Returning to politics, though, it struck as bizarre that a future social structure should be based on the assumption of a monarchy. Paul Atreides, the hero of the story, is scion of the “Great House” Atreides, and he is the son of the “Duke”, Leto. The Atreides are in constant war against the House Harkonnen, which is led by a Baron. The known universe is controlled by a triumvirate of powers consisting of a Guild of space pilots and shippers, a “Landsraad” of essentially feudal noble houses, and the Emporer. One would think that 15-century machinations would be out of place in, say, the 30th century Common Era, but there is not even the pretense of democracy or populism. Even the Fremen in the book defer to Paul Atreides simply because he waves around a ring showing he is the Duke. I could say this comes from too much devotion to tokenism by Herbert, but in actual fact I think Herbert just could not resist trying to work some Macchivellianism into his plot, and herbert fell into the medeival worldview without thinking it through. To see why this is a critical flaw in the story, imagine the many professional positions which held no status at all in Herbert’s world, how little a meritocracy fared with him. Even ancient China and Egypt were marked by a class of professionals, especially in government and the military, where a person’s worth was marked by his work and skill. Herbert made a big mistake there.
And then there is the military scope. Herbert makes it clear that the most feared military force in the known universe is the Emporer’s “Sardaukar”, which are trained on his prison planet at Salusa Secondus. Yet even the Sardaukar are no match for the Fremen, especially Paul Atreides’ “Fedaykin” (a vulgarization of ‘fedayeen’). The explanation given by Herbert, is the notion that extreme deprivation and hardship are effective tools at building a high-performance military force. For the purpose of Herbert’s story, he gets away with it as long as no one thinks that one through, but in the real world the concept is laughable on its face. For example, if you want, say, your pet dog to be fast and strong, would you give him a poor diet and beat him regularly? That would actually be about the worst thing you could do, actually. If you want a strong, agile, fast, devoted dog, you have to make sure of the opposite – feed him well, be clear in your instruction and praise him for success, never abusing him or mistreating him. Discipline must exist, but it must be constructive, not punitive. Look at human military units; the best do not come, frankly, from remote and desolate areas, where the food is poor and the water meager, where merely surviving is difficult. No, the most elite units are well-fed and carefully trained, their medical needs are immediately tended to, and they are constantly made aware of not only standards, but rewards for success. If a people existed like the Fremen on Arrakis, they would be weak, disorganized, chaotic, and ill-equipped. Herbert got that part of his story very, very wrong.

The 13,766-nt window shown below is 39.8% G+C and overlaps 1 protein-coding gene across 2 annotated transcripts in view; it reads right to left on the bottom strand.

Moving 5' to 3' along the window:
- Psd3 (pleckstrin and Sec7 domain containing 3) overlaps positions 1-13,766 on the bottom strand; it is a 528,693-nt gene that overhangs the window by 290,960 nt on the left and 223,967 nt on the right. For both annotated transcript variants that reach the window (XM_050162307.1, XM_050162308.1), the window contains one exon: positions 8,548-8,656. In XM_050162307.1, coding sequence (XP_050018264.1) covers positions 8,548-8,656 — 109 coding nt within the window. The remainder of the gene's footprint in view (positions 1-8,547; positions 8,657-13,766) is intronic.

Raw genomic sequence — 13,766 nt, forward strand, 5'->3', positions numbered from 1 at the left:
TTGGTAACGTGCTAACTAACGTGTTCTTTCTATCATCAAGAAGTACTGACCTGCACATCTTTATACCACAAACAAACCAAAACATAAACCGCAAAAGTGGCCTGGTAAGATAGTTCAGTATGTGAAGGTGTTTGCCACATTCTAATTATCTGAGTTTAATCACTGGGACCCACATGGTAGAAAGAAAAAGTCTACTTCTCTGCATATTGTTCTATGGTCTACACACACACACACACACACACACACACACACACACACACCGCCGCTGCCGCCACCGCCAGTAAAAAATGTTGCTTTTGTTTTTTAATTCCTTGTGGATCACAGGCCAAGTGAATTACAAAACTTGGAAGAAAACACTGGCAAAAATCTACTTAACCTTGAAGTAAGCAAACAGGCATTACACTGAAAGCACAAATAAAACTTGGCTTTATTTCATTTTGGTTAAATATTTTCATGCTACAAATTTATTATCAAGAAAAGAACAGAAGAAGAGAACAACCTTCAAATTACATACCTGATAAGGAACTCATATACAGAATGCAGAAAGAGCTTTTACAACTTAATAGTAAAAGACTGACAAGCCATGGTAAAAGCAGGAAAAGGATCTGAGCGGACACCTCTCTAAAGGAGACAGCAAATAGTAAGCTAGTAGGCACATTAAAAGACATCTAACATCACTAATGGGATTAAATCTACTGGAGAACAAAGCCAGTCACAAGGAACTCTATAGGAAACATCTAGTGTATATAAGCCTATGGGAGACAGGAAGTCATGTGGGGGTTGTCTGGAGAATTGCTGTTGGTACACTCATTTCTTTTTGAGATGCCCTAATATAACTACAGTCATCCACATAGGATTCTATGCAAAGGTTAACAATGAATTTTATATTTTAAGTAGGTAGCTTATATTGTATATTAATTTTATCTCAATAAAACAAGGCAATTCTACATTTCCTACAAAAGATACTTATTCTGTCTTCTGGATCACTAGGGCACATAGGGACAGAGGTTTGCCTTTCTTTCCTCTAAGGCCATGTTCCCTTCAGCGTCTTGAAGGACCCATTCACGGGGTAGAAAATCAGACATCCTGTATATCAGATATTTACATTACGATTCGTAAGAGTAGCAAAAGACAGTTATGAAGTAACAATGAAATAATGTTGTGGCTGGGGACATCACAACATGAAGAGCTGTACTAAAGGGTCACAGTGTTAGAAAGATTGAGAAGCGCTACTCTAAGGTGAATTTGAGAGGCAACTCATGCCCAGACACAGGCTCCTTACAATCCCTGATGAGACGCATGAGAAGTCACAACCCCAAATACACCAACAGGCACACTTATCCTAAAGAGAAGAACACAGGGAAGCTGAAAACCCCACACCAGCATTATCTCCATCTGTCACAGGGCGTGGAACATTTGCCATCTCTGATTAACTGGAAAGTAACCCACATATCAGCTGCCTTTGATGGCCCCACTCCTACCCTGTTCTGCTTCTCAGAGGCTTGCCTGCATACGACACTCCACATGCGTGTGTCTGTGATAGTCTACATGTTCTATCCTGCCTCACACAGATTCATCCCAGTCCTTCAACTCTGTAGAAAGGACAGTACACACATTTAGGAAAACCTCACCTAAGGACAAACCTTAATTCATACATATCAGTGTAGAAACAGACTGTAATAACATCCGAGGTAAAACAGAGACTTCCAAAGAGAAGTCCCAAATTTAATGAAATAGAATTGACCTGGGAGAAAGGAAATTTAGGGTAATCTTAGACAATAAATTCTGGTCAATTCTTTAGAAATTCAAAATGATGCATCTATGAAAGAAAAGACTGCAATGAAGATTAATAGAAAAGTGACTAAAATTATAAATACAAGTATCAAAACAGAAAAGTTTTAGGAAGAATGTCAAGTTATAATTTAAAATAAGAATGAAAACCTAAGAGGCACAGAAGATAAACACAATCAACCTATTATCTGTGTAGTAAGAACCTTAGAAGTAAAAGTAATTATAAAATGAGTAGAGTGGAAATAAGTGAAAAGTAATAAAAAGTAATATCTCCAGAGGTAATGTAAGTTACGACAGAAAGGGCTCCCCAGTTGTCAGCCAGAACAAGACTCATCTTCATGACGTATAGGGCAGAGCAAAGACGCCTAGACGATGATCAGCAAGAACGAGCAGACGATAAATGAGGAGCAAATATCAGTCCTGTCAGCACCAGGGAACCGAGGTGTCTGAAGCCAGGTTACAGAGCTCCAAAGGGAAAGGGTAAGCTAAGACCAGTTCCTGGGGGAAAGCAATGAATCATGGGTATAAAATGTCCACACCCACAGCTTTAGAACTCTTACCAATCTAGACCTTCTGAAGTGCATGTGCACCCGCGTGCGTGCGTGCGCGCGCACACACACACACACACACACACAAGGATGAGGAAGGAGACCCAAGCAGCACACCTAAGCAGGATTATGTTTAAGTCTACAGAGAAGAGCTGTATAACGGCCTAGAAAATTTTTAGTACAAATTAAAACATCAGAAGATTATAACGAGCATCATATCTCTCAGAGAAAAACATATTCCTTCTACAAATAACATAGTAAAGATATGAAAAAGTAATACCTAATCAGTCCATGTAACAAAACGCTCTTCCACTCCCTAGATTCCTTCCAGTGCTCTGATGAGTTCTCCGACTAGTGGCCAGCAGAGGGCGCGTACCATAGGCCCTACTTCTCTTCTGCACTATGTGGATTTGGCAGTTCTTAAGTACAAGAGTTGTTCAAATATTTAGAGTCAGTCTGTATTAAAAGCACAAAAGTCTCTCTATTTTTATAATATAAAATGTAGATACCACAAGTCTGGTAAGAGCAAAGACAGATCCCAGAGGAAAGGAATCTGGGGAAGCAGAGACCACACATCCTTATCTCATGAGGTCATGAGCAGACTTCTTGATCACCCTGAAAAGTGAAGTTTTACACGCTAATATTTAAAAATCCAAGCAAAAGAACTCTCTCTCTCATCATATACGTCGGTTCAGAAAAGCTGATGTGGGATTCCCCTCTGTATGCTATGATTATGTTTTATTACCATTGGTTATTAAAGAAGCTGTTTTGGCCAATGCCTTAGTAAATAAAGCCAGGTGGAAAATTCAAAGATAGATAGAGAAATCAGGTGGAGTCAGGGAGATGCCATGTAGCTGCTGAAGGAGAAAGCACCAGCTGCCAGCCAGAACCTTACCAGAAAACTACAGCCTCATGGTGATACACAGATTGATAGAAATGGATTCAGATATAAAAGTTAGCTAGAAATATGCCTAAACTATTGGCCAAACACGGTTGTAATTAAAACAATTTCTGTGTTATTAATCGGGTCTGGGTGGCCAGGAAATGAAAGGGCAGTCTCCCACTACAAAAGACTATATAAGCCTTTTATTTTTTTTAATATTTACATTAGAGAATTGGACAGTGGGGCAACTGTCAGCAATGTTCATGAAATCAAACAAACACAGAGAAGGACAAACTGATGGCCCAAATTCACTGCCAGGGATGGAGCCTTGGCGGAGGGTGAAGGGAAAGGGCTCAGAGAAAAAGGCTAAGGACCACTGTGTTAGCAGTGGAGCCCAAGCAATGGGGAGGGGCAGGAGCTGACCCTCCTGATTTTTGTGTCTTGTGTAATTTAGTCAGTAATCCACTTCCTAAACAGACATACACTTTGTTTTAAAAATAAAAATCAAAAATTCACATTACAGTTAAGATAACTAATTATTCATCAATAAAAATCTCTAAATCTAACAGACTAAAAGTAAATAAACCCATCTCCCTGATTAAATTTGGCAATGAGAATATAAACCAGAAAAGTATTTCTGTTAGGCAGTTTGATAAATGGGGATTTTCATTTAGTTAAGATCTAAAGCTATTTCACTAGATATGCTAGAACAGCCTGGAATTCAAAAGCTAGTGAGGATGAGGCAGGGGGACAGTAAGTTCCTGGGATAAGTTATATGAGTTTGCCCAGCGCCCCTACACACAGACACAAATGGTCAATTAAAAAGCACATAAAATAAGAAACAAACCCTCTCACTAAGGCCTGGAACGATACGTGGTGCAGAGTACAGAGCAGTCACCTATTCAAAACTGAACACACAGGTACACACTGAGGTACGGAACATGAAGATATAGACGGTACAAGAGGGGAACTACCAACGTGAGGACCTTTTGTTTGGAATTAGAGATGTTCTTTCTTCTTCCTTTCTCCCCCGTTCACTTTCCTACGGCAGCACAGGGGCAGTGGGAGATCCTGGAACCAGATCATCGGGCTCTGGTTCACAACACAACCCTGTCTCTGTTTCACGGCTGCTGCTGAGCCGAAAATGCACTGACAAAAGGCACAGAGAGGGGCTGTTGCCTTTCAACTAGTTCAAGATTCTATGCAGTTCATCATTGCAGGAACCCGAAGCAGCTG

I will be the first to say that Frank Herbert’s story was an enjoyable read, but I have to say that taking it as anything but fiction (as various groups have done over the years) would be a very bad mistake. The image of a thing, the delivery of it and the style of it, does not create one iota of real substance, yet this is a caution some people allow themselves to ignore.